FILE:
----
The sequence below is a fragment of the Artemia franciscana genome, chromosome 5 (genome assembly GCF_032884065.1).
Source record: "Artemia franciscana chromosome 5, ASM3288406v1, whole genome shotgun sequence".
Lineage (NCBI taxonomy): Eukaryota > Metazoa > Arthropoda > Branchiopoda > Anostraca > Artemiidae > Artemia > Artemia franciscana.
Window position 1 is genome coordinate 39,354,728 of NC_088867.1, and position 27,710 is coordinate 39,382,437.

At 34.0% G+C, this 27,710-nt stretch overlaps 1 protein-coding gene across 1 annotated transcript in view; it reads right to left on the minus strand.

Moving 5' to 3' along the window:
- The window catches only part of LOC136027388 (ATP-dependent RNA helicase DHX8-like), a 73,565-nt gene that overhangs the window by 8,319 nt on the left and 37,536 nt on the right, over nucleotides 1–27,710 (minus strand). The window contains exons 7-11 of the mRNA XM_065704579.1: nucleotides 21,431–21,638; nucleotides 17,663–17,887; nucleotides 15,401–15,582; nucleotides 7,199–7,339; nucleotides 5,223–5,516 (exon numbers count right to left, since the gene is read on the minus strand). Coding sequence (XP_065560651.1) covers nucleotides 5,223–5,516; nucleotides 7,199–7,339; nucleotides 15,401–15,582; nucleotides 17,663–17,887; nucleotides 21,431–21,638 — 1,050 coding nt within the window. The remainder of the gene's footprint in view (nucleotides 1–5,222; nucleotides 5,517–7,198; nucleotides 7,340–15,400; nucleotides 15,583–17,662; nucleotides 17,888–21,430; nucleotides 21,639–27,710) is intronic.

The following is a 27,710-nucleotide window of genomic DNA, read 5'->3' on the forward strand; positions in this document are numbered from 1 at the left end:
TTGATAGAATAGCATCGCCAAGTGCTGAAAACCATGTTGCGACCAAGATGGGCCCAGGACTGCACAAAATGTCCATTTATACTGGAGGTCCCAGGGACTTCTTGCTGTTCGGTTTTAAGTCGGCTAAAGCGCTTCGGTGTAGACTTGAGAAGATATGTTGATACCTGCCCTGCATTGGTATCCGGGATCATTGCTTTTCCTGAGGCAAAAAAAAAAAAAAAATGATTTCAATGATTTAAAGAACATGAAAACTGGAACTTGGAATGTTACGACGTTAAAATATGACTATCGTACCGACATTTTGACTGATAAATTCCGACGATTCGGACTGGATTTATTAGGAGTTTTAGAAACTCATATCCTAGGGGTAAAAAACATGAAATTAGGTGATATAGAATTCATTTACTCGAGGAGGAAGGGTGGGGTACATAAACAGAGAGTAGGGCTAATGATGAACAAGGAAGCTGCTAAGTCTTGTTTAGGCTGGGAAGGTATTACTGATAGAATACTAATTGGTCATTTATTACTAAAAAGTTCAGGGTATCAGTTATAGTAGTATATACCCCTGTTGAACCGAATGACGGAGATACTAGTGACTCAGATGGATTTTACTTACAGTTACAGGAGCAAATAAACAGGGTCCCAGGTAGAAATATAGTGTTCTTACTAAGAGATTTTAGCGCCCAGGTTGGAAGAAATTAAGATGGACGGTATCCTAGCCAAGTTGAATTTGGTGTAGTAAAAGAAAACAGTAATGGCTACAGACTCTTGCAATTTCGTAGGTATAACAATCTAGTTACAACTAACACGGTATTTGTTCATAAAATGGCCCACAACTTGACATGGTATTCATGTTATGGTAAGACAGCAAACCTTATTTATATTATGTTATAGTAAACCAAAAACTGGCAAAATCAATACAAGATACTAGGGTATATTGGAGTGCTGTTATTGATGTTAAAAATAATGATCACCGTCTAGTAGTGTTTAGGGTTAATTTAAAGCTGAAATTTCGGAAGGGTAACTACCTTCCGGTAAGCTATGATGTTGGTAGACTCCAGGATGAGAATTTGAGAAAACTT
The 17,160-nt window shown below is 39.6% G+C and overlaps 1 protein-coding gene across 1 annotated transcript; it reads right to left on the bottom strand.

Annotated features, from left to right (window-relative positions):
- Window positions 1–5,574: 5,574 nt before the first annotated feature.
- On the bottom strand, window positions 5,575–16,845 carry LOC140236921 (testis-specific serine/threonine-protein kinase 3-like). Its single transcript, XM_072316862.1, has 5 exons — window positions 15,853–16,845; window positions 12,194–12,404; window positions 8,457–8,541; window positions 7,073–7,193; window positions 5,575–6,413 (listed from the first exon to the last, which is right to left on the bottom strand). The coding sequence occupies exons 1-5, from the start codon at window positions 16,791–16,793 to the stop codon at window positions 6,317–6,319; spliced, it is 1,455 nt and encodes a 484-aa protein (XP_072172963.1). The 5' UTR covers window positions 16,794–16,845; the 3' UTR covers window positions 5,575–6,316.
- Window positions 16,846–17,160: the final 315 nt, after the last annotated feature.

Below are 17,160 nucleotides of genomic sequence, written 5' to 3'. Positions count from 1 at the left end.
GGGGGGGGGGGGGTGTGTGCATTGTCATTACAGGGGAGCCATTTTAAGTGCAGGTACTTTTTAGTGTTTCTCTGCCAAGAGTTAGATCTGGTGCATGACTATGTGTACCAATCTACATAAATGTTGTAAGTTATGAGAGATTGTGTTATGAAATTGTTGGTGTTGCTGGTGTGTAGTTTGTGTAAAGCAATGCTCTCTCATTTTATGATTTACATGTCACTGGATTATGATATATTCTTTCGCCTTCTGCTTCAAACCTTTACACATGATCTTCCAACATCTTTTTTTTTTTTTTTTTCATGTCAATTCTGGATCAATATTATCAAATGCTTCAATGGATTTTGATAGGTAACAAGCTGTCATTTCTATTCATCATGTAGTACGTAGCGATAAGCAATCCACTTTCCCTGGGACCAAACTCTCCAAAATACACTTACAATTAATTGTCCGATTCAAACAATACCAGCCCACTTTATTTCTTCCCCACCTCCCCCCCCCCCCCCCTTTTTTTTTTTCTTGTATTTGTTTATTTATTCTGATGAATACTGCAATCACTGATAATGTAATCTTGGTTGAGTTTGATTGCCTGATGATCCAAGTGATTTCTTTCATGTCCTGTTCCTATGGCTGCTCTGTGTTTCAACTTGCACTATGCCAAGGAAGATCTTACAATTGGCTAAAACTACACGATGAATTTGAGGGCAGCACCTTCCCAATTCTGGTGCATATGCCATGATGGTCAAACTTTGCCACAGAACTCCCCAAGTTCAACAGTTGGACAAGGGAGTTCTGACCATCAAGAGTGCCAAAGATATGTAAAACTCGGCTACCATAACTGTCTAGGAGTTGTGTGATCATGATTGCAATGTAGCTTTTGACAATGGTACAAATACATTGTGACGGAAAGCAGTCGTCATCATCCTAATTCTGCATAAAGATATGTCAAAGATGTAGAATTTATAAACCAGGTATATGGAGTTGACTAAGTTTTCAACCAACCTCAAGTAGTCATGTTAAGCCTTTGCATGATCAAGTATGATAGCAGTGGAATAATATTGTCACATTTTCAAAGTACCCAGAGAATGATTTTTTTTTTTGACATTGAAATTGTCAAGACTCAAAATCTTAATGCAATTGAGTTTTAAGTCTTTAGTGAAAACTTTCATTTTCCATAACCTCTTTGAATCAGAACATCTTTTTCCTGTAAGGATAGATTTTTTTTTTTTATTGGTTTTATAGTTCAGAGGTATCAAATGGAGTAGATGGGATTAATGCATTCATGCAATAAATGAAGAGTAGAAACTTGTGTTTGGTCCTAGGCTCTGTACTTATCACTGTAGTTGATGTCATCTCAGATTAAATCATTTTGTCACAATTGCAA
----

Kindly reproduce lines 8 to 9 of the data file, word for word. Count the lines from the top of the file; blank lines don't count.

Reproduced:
The following is a 27,710-nucleotide window of genomic DNA, read 5'->3' on the forward strand; positions in this document are numbered from 1 at the left end:
TTGATAGAATAGCATCGCCAAGTGCTGAAAACCATGTTGCGACCAAGATGGGCCCAGGACTGCACAAAATGTCCATTTATACTGGAGGTCCCAGGGACTTCTTGCTGTTCGGTTTTAAGTCGGCTAAAGCGCTTCGGTGTAGACTTGAGAAGATATGTTGATACCTGCCCTGCATTGGTATCCGGGATCATTGCTTTTCCTGAGGCAAAAAAAAAAAAAAAATGATTTCAATGATTTAAAGAACATGAAAACTGGAACTTGGAATGTTACGACGTTAAAATATGACTATCGTACCGACATTTTGACTGATAAATTCCGACGATTCGGACTGGATTTATTAGGAGTTTTAGAAACTCATATCCTAGGGGTAAAAAACATGAAATTAGGTGATATAGAATTCATTTACTCGAGGAGGAAGGGTGGGGTACATAAACAGAGAGTAGGGCTAATGATGAACAAGGAAGCTGCTAAGTCTTGTTTAGGCTGGGAAGGTATTACTGATAGAATACTAATTGGTCATTTATTACTAAAAAGTTCAGGGTATCAGTTATAGTAGTATATACCCCTGTTGAACCGAATGACGGAGATACTAGTGACTCAGATGGATTTTACTTACAGTTACAGGAGCAAATAAACAGGGTCCCAGGTAGAAATATAGTGTTCTTACTAAGAGATTTTAGCGCCCAGGTTGGAAGAAATTAAGATGGACGGTATCCTAGCCAAGTTGAATTTGGTGTAGTAAAAGAAAACAGTAATGGCTACAGACTCTTGCAATTTCGTAGGTATAACAATCTAGTTACAACTAACACGGTATTTGTTCATAAAATGGCCCACAACTTGACATGGTATTCATGTTATGGTAAGACAGCAAACCTTATTTATATTATGTTATAGTAAACCAAAAACTGGCAAAATCAATACAAGATACTAGGGTATATTGGAGTGCTGTTATTGATGTTAAAAATAATGATCACCGTCTAGTAGTGTTTAGGGTTAATTTAAAGCTGAAATTTCGGAAGGGTAACTACCTTCCGGTAAGCTATGATGTTGGTAGACTCCAGGATGAGAATTTGAGAAAACTT